Start w/o inheritance but do not preclude the option of adding it later.

> >> Should we allow Dynamic Updates in Views at all ?
> It would be too simple without dynamic updates :-)
> I think that we should allow updates, otherwise we can drop all the code for 
> DNS updates from SSSD, ipa-client-install etc.
> Of course, we can implement first version without support for updates and add 
> it later, if there is a demand. We just need to keep it in mind during design.

The problem with updates in views is that generally views are returned
based on the origin of the client.

now if you have laptops and you get the laptop outside of the company
then it could try to issue DNS updates, but given it is "outside" it
would be associated to the "external" view ?

I do not think you'd want to allow a laptop to update the external view
in that case.

Granted a company like that should probably have an internal zone for
laptops that is not exposed at all ... but there will certainly be
cases, esp in small setups.

Perhaps it should be somehow optional.

> >>> - The other option is to store deleted attributes in separate object:
> >>> DN: cn=deleted, idnsName=record1, idnsName=zone1, idnsView=view1, cn=dns
> >>
> >> This sound cumbersome and require a 3rd search for every query, nack :)
> Again, 0 searches because of syncrepl :-)

Shouldn't depend on syncrepl for the general schema design imo, unless
there is a very strong degradation of performance trying not to.

> >> I like variant A, I think it is the most sensible and the only one
> >> really needed. People have an internal view and want to 'filter' it some
> >> for the external world or similar.
> >>
> >>
> >>> Proposal - variant B (shared record groups)
> >>> ====================
> >>> - not so simple to implement, especially update-performance could be an 
> >>> issue
> >>> - multiple zones can share the same record group
> >>> - each view can contain arbitrary zones anf those zones can inherit 
> >>> arbitrary
> >>> record groups - inheritance is fully configurable
> >>> - the data in views can be modified via DNS updates, a change done to
> >>> inherited data creates an override (BIND9 does the same): e.g. name 
> >>> 'r1.z.' is
> >>> shared between View1 and View2. Value change in View1 doesn't affect 
> >>> View2.
> >>> - particular record from any shared record group can be overriden
> >>> (deleted/replaced) in any zone in any view
> >>> - changes done to the shared record group are propagated to all views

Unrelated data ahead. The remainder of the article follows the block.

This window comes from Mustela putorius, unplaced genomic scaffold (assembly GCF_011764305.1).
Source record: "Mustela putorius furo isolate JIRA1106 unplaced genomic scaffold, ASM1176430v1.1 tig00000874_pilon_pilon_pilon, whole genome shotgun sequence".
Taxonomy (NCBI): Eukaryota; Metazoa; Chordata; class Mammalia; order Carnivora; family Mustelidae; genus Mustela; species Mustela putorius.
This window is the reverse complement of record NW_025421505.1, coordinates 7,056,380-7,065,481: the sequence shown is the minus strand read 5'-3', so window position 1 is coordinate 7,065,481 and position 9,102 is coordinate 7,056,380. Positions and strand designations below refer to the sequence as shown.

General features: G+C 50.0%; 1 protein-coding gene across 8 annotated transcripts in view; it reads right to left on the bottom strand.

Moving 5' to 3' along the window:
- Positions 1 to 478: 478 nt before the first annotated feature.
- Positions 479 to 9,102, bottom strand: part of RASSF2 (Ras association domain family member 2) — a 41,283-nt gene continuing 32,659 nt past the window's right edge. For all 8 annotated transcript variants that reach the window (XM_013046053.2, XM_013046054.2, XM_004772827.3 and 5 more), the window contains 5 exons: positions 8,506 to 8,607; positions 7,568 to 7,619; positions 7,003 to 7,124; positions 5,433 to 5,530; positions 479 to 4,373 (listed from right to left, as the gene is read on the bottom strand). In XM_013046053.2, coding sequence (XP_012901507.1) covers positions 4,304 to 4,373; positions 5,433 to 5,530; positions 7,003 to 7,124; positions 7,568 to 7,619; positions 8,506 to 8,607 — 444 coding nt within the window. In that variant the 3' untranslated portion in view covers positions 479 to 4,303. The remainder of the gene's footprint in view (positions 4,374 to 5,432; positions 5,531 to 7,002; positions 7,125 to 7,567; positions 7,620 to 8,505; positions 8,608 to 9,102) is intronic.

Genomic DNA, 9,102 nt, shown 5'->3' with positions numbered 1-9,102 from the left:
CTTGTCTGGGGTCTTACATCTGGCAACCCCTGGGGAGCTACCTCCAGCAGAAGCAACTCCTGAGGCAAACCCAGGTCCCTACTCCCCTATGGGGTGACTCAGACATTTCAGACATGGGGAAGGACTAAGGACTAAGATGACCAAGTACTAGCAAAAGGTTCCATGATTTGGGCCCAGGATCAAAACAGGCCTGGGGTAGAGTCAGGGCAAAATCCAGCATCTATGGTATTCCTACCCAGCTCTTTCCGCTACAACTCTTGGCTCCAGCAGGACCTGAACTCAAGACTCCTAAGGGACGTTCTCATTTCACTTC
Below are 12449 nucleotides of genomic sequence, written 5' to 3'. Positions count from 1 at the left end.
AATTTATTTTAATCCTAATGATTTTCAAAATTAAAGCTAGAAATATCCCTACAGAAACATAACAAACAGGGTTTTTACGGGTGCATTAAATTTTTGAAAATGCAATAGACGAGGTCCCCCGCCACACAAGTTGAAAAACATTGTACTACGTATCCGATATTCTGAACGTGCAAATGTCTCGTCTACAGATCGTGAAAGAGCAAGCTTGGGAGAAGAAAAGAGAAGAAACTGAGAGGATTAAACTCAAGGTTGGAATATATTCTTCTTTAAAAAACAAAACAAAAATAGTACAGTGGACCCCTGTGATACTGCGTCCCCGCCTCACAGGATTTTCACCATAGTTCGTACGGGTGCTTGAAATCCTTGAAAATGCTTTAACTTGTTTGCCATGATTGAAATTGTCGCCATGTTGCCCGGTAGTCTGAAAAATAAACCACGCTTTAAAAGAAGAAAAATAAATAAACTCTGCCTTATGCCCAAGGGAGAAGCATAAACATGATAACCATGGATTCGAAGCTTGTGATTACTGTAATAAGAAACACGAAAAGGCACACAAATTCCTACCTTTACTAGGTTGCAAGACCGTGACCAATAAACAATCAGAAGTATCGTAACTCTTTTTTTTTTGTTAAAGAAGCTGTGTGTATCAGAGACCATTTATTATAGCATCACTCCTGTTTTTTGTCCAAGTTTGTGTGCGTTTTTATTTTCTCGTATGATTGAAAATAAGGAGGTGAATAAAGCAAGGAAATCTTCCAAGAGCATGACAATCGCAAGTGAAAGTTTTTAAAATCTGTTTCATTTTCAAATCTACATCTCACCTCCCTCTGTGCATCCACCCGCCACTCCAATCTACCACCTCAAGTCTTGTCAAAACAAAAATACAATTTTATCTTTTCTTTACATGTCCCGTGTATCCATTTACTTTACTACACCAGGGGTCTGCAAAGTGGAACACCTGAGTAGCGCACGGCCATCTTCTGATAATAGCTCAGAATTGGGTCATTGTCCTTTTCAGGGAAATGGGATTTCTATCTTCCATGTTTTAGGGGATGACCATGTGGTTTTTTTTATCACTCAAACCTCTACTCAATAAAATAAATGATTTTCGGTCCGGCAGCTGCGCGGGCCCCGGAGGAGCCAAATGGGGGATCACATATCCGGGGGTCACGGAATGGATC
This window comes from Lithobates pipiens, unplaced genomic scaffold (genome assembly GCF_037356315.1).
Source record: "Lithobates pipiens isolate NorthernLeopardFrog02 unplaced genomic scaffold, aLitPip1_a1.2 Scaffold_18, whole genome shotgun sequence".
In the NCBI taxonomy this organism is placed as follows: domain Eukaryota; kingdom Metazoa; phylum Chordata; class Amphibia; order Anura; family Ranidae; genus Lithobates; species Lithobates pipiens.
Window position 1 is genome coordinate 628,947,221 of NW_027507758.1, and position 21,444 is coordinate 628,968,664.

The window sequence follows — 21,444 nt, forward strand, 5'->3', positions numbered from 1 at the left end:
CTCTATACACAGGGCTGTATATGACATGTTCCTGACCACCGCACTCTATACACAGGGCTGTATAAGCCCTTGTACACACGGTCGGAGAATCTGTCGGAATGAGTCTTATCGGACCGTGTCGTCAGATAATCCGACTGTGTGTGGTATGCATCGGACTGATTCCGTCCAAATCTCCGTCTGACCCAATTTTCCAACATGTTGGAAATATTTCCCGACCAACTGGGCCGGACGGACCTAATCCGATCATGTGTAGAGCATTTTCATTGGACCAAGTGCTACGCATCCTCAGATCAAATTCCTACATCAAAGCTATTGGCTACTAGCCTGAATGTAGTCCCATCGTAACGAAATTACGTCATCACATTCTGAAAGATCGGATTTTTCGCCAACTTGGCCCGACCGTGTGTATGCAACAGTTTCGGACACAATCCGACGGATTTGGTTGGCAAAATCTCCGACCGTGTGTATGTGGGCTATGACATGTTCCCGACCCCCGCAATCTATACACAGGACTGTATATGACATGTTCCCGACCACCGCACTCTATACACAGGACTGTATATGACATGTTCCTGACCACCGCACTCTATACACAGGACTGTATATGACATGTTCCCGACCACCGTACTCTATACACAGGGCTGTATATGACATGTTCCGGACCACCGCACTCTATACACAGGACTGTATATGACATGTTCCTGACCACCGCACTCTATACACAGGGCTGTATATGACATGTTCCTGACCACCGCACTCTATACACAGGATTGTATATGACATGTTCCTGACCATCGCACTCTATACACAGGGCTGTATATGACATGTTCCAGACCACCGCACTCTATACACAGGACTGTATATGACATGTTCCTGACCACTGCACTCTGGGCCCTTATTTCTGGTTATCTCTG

> >>> (this is
> >>> the hard part!)
> >>
> >> Sound very complex not only to build, but to explain to admins as well,
> >> is anyone actually going to need this level of complexity, what scenario
> >> would really benefit from this that can't be done with A ?
> I can see one use case:
> Domains 'flower-eshop.com' and 'parfums-eshop.com' are hosted in 'data centre 
> 1', while domains 'car-eshop.com' and 'software-eshop.com' are hosted in 
> 'data 
> centre 2'.
> Typically it means that sites in one DC/group share the same set of NS 
> records, MX records etc.
> So the admin will define record group "DC1":
> NS ns1.dc1.examplewebhoster.com.
> NS ns2.backup.examplewebhoster.com.
> MX 10 mx1.dc1.examplewebhoster.com.
> MX 20 mx1.dc2.examplewebhoster.com.
> Record group "DC2":
> NS ns1.dc2.examplewebhoster.com.
> NS ns1.backup.examplewebhoster.com.
> MX 20 mx1.dc1.examplewebhoster.com.
> MX 10 mx1.dc2.examplewebhoster.com.
> Now record group DC1 is assigned to servers hosted at DC1 and so on.
> Result = new mail server for DC1 has to be added to single place (the record 
> group DC1) and all domains hosted at DC1 will automagically pick up the new 
> server.
> So you don't need to construct cycles over all servers in DC1, modify each 
> record by hand etc.
> This sounds nice 'on the paper', but I don't know how big the real demand is 
> ...

I do not see this as being very interesting in a FreeIPA scenario, but
I'd like to hear from actual users here.


> > I read all the proposals, I would personally stick with variant A as this is
> > something that is doable in near future. Variant 0 seems a bit utopic to me,
> One year, may be. Views are pretty complex thing - don't forget to 
> integration 
> with DNSSEC ...
> > especially when speaking about synchronization corner cases. Martin's thesis
> Please see the note at the beginning of my e-mail. We already do two-way 
> synchronization in bind-dyndb-ldap.

As said, generic synchronization (especially 2 way) is quite different
from tightly coupled sync, especially when you define a clear
authoritative copy you can always revert to.

> > may prove me wrong, we will see.
> Sure. Stand-alone daemon usually has some specific problems which are not so 
> problematic for plug-ins, we will see.

Indeed, will see.
Thanks for the work done so far, good thinking as usual.


Simo Sorce * Red Hat, Inc * New York